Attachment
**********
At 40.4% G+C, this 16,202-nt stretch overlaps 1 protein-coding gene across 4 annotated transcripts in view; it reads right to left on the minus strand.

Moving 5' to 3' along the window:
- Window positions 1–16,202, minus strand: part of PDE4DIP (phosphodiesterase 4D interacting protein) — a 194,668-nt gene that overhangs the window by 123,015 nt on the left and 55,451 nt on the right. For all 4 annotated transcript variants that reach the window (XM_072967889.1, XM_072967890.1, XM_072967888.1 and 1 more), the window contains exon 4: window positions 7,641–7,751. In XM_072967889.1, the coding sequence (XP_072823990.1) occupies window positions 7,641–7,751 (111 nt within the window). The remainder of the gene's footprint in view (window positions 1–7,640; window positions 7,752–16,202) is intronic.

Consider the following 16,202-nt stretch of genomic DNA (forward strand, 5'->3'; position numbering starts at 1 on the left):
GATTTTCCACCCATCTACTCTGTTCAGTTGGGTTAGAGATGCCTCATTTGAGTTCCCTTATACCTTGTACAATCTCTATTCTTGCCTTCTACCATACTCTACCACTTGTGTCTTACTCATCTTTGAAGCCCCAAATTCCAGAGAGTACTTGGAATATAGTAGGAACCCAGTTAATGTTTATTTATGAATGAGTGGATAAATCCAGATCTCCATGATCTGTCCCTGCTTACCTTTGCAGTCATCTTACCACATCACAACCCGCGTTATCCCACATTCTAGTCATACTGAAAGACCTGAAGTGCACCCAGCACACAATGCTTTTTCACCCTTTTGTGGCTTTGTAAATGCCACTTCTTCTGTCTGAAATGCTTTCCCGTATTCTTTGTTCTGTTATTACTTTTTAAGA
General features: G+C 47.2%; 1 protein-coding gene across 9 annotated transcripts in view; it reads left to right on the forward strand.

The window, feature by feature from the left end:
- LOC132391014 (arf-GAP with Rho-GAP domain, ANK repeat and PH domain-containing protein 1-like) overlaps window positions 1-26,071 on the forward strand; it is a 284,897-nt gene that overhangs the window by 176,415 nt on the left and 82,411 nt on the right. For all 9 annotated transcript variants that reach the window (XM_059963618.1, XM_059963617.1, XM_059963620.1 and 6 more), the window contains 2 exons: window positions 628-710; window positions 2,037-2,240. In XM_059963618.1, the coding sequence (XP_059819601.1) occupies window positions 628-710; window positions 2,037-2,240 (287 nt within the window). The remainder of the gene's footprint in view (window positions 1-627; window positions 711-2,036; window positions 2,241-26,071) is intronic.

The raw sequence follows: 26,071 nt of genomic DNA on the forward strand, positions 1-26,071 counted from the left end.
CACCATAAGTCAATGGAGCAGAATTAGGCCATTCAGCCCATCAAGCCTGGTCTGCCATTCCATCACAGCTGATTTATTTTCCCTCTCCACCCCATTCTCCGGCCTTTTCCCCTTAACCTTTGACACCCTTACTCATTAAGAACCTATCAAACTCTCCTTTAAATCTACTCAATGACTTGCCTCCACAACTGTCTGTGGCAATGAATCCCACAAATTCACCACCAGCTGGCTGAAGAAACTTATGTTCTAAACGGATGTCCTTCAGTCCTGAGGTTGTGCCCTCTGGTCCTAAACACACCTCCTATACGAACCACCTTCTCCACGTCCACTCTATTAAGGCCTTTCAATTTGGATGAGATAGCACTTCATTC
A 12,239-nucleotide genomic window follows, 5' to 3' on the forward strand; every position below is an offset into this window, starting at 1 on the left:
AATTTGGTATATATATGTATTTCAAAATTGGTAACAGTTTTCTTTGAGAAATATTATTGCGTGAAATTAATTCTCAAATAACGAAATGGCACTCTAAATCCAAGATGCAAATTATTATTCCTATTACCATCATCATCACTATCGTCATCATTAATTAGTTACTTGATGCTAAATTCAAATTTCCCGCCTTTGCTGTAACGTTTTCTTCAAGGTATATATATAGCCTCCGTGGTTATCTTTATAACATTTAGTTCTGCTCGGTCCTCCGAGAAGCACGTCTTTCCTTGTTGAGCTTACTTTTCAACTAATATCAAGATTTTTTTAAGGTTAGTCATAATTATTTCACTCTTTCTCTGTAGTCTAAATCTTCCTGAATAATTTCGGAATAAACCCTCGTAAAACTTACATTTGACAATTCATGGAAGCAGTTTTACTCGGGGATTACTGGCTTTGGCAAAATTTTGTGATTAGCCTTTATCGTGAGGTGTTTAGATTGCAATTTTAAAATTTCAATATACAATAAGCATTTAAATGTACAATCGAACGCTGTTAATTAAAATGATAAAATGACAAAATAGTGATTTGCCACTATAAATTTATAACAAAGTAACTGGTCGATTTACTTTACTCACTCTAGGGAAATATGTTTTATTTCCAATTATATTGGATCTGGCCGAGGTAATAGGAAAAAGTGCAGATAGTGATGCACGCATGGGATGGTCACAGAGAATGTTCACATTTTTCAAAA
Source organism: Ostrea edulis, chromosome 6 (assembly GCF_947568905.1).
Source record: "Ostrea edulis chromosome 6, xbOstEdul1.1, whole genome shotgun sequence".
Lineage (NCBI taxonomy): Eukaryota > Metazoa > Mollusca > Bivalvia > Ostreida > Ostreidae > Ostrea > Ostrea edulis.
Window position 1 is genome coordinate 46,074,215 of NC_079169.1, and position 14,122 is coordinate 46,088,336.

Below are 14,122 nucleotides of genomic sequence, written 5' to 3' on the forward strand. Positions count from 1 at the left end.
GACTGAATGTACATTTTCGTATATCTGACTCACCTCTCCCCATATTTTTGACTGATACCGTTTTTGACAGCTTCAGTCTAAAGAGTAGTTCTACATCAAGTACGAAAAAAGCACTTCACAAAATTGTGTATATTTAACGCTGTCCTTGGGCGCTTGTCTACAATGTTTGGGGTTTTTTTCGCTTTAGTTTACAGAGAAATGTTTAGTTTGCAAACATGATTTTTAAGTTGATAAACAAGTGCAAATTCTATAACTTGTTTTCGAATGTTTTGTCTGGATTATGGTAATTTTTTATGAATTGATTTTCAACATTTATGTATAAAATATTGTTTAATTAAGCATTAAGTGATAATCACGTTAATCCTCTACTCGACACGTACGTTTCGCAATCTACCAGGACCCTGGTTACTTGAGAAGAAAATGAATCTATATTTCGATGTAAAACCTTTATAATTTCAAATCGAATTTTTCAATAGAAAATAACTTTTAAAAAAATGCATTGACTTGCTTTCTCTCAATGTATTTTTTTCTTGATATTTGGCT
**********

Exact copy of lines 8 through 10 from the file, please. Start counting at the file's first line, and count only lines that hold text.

- LOC132391014 (arf-GAP with Rho-GAP domain, ANK repeat and PH domain-containing protein 1-like) overlaps window positions 1-26,071 on the forward strand; it is a 284,897-nt gene that overhangs the window by 176,415 nt on the left and 82,411 nt on the right. For all 9 annotated transcript variants that reach the window (XM_059963618.1, XM_059963617.1, XM_059963620.1 and 6 more), the window contains 2 exons: window positions 628-710; window positions 2,037-2,240. In XM_059963618.1, the coding sequence (XP_059819601.1) occupies window positions 628-710; window positions 2,037-2,240 (287 nt within the window). The remainder of the gene's footprint in view (window positions 1-627; window positions 711-2,036; window positions 2,241-26,071) is intronic.

The raw sequence follows: 26,071 nt of genomic DNA on the forward strand, positions 1-26,071 counted from the left end.
CACCATAAGTCAATGGAGCAGAATTAGGCCATTCAGCCCATCAAGCCTGGTCTGCCATTCCATCACAGCTGATTTATTTTCCCTCTCCACCCCATTCTCCGGCCTTTTCCCCTTAACCTTTGACACCCTTACTCATTAAGAACCTATCAAACTCTCCTTTAAATCTACTCAATGACTTGCCTCCACAACTGTCTGTGGCAATGAATCCCACAAATTCACCACCAGCTGGCTGAAGAAACTTATGTTCTAAACGGATGTCCTTCAGTCCTGAGGTTGTGCCCTCTGGTCCTAAACACACCTCCTATACGAACCACCTTCTCCACGTCCACTCTATTAAGGCCTTTCAATTTGGATGAGATAGCACTTCATTC